Austin Police Flag Officers Who Need Extra Training. But City Auditors Say The System Isn't Working.
Researchers with the city auditor's office have found that a system the Austin Police Department uses to signal when an officer may need additional support or guidance does not work, according to a report released Wednesday.
“The Austin Police Department’s early intervention system does not fulfill its mission to effectively identify officers who may need assistance and connect officers to support services,” auditors wrote.
Police departments across the U.S. employ what are called early intervention systems. These programs consider certain data points, such as how often an officer gets into a physical altercation while on the job, and then flag officers who may need additional training or counseling based on that data.
In 2006, APD started using its early intervention program, called the Guidance Advisory Program (GAP). APD considers whether or not to “intervene” with officers depending on three factors: how often officers use physical force, how many internal affairs complaints have been filed against them and how much sick leave they use.
If an officer exceeds limits the department has set in any of these categories — for instance, if an officer patrolling downtown has been involved in more than nine use-of-force incidents in a year — that officer is “flagged” by the department. Superiors are then supposed to decide if this officer’s behavior calls for additional training or counseling.
But city auditors found that superiors rarely pursue any of these cases.
Auditors looked at 60 cases in which the intervention system flagged officers. In only 7% of these cases did APD identify issues that needed to be changed.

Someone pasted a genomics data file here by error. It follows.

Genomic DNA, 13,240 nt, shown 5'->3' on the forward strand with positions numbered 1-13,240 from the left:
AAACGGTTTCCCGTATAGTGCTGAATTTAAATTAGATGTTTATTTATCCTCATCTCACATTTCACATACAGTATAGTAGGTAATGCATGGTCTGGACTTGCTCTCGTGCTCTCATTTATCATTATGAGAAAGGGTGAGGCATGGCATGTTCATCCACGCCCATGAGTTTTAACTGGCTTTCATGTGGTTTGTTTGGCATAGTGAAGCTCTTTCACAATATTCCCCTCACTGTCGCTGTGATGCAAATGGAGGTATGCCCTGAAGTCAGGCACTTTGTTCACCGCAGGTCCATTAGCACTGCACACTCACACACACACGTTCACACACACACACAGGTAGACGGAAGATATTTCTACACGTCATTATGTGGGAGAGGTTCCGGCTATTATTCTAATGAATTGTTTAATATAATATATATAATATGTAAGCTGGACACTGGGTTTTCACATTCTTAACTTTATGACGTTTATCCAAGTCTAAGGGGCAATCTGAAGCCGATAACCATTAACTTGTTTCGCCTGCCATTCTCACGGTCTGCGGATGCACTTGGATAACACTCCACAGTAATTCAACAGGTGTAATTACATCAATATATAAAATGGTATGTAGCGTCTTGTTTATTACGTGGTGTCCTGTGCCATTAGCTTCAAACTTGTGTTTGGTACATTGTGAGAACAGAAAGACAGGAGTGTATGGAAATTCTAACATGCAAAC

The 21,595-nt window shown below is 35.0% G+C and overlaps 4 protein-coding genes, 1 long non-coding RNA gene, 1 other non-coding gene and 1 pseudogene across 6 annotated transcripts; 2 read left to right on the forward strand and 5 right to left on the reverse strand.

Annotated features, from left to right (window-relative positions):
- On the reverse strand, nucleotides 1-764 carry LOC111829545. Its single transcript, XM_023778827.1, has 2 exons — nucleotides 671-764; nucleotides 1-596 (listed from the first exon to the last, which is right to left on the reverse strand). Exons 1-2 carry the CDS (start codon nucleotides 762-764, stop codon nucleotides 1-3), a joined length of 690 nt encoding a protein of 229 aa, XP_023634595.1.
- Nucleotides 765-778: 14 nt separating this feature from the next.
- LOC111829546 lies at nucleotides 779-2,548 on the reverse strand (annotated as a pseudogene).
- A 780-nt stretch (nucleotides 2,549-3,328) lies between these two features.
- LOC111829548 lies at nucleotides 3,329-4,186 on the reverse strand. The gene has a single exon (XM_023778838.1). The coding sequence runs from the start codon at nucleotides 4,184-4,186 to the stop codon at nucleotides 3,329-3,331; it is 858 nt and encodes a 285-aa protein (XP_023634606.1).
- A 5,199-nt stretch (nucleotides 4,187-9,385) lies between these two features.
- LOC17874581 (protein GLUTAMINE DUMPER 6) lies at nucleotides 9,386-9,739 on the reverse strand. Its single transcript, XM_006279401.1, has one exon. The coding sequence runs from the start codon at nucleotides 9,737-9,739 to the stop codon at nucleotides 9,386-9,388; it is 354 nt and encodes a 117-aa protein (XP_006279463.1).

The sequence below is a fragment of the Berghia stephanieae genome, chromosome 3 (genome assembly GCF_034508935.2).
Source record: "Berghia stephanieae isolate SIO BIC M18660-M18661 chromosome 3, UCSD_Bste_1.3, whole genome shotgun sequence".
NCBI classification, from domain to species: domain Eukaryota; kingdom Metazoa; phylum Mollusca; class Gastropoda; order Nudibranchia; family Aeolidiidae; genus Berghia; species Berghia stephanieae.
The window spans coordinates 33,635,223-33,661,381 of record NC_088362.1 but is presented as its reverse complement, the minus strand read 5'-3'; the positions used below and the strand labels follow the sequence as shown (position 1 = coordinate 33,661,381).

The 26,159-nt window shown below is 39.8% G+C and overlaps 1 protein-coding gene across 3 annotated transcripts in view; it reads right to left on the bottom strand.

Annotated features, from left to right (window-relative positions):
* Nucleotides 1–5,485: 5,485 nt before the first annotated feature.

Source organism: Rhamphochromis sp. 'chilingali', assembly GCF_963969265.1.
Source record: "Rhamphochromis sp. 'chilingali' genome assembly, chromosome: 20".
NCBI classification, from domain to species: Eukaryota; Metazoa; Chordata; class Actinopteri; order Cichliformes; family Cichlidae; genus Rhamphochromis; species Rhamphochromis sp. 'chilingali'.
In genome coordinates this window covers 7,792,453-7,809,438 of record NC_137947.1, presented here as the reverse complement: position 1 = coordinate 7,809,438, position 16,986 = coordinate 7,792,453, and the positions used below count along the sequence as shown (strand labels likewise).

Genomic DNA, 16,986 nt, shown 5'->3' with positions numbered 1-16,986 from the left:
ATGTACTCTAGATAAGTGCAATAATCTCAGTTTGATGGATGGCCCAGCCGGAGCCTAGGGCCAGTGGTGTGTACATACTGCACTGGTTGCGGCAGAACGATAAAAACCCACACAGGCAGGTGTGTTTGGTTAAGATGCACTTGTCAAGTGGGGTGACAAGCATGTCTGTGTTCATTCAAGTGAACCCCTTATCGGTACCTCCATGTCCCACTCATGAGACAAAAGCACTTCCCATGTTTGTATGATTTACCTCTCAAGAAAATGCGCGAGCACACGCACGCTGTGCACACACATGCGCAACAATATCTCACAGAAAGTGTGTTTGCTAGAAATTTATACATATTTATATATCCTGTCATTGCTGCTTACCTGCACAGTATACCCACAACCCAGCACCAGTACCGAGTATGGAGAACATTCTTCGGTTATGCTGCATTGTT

But in none of these cases did higher-ups create a formal action plan to address behavior or refer officers to support services.
“While APD has many of the recommended programs and services to meet officers’ needs, it does not appear the GAP connects officers to these services,” the report reads.
But APD Interim Police Chief Joseph Chacon said while the system may flag an officer, it is still up to the supervisor to contextualize this data.
“It is not that we’ve identified that this officer needs resources and we’re failing to connect them with the resources,” Chacon told City Council members Wednesday, after auditors briefed them on the report during a virtual meeting. “The problem is that this program is not designed to detect trends and patterns. It just gives you the raw data.”
Auditors found that another issue was the software used by the department, which in several cases pulled incorrect data; some officers who met certain thresholds and should have been flagged were not. To fix this, APD has been relying on an employee to manually check data, which can be time-consuming.
“Relying on one individual to conduct and manually check the analysis is not an effective process and does not provide assurance that all errors are identified,” auditors wrote.
Chacon said the department is working on updating its software, but that it had no definite timeline for when this would happen.
He stressed Wednesday that while the intervention program was flawed, he felt it was worthwhile.
“We understand the need for the early intervention system,” Chacon said. “We’re trying to prevent problems that officers might have, and we’re also trying to save officer careers and keep them out of trouble before they get themselves into trouble.”
Some council members said the auditors’ findings represented a larger problem: a lack of interest in change within the department.
“There are known deficiencies that have been deprioritized, at best, or on the other hand completely dismissed or deemed permissible,” Council Member Alison Alter, who represents Northwest Austin, said. “To me this really reflects the larger concerns that we’ve been trying to work with, with the department in the reimagining process.”
But Council Member Mackenzie Kelly, who represents Far Northwest Austin, said she felt the root of the problem was not a disinterest in disciplining officers.
“To me, this is a data issue, not an issue where officers are not being held accountable,” Kelly said. “Obviously, it can be corrected.”
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